There’s that broad brush again, painting homeschooling in a rosy pink. I know some of these exceptional homeschoolers- those with amazingly dedicated parents and bright, socialized children. I know some who are facing educating kids with challenges they are uniquely able to meet from home where the schools are not so well equipped. But I’ve also met some who use homeschooling to insulate their children from ideas, from “evil influences”, from anything but what they say. (Dare I say brainwashing?) I have no doubt parents can educate their kids about a lot of things, but the daily experience of immersion in the fractious, unequal, chaotic world of school teaches them something valuable as well. The world isn’t populated by people who think like us, care like we do, or process the world like we do. And we will need to know them, and understand them, and love them, and learn from them, because they have something very big to contribute too, not all of it bad. I, for one, would never choose to be the main lens through which my children experience this world.

    • Lori Soderholm
      March 23, 2011 at 5:26 am

      Lisa, There are absolutely those who isolate their children as you say, but in this part of the country more and more people seem to be choosing homeschooling due to a dissatisfaction with their local schools. Some families are clearly trying to isolate their children through homeschooling, for religious reasons or otherwise, but as in any population there are subgroups. There seems to be a shift happening as more people choose homeschooling and those who want to keep their kids away from the influences of traditional schools may well become a subgroup rather than the main group.

      All of the homeschoolers I have met in the last four years have children who spend lots of time socializing with other children as well as adults. There are a number of homeschooling groups that meet specifically for that reason. In fact, most of the parents I have spoken to are searching for other groups for their children to join, so that they have experiences with all kinds of people. Our kids, for example, have weekly playgroups and participate in extra curricular activities such as yoga, soccer, gymnastics, and swimming. We also take weekly field trips, so we are often learning away from home.

      Homeschooling is a complex situation, and early on I was very worried about socialization, too. However, my bigger concern has become the fact that there is no support from the schools for these kids. As a certified, experienced teacher, I know what sorts of things my kids need to know to function in this world. I’ve written curriculum and designed educational programs for schools. Parents without this experience can be overwhelmed at the prospect of teaching their kids and the simple act of offering state guidelines to families would make sense, especially if those families ever decide to reintegrate their children into the schools.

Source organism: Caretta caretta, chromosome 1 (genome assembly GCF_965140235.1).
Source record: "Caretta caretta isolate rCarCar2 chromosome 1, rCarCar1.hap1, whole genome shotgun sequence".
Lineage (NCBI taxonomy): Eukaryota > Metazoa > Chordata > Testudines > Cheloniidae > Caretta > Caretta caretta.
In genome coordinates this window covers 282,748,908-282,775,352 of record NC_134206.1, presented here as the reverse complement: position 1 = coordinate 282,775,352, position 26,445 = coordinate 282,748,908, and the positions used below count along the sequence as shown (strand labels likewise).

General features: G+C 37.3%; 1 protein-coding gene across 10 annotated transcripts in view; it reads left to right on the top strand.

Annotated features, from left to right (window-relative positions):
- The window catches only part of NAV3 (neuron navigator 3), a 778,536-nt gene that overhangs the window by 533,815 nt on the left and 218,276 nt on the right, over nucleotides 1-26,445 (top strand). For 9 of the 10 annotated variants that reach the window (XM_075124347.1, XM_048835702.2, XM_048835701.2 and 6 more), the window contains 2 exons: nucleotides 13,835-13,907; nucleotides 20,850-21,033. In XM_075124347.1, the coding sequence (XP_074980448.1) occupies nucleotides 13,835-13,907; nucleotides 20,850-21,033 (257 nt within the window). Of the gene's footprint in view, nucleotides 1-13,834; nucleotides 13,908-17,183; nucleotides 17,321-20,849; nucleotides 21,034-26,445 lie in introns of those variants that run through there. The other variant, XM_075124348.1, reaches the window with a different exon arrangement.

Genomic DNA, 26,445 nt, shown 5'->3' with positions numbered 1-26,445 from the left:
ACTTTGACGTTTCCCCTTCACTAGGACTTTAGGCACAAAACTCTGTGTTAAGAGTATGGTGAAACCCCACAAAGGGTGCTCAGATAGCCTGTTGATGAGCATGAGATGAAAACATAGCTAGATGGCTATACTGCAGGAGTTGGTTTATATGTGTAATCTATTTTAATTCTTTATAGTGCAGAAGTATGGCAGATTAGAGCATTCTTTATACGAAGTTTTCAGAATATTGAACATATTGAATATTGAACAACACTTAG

Homeschooling has gotten a bad rap, but if you look at the number of kids in the national spelling bee each year, you will find that a large number of them are actually homeschooled. Those kids have the freedom to delve deeply into the world of language in a way that they would otherwise not be allowed. They can study foreign languages at an earlier age than their local public schools would offer such things. They can spend days on end reading, if they choose. Homeschooling affords them the opportunity to explore their passion for language in the same way an Olympic gymnast may use private tutors while they train. No one complains about elite athletes having a substandard education and lack of socialization, although that lifestyle is no doubt isolating.

      The point is, there are no cookie cutter kids, and our schools are designed to teach the average child. For those kids, who tend to be the majority, public schools are usually a fine match. Those that don’t fit the mold, are often not well served in traditional schools, so homeschooling is a valid option for those kids just as much as private schools are a valid option.

      I would love to see public schools change to become more inclusive of all children, but I am not the person to make that kind of change. I am not an administrator or a politician. I am a teacher, and any teacher will tell you, they don’t have much power to effect change in the classroom. They must work within the confines of the system. I chose to work in charter schools, where my ideas were more valued, in the hope that the model would one day be adopted by more public schools. Having worked as a student teacher for two years, in five different school districts, I learned early on just how many kids fall through the cracks in our schools and how little we are doing about it. Sadly, not much has changed since then.

      To say that homeschoolers are brainwashing their kids is using just as broad a brush as painting homeschooling as rosy pink. Let’s not tip the scales too far in the opposite direction, in an effort to even things out. There are pros and cons to any educational system, homeschooling included.

      • Lisa Hill
        March 23, 2011 at 6:21 am

        Wow. I did not say that all homeschoolers are brainwashing their kids. I acknowledge that there are some very good reasons for homeschooling and some good outcomes. No doubt parents are making an effort to socialize their children. However, they are choosing the people with whom their children interact- others who are likely in similar situations and with whom they most likely have quite a bit in common, limiting their exposure only to people and experiences that are positive. This may help a child thrive intellectually, and allow them to feel safe and comfortable socially, but I think this will eventually increase their disconnection with the rest of their world once they reach adulthood. How will they learn to cope with angry, or difficult, or unfamiliar-thinking people (or bosses?) if they are not given the opportunity to learn those coping behaviors as children?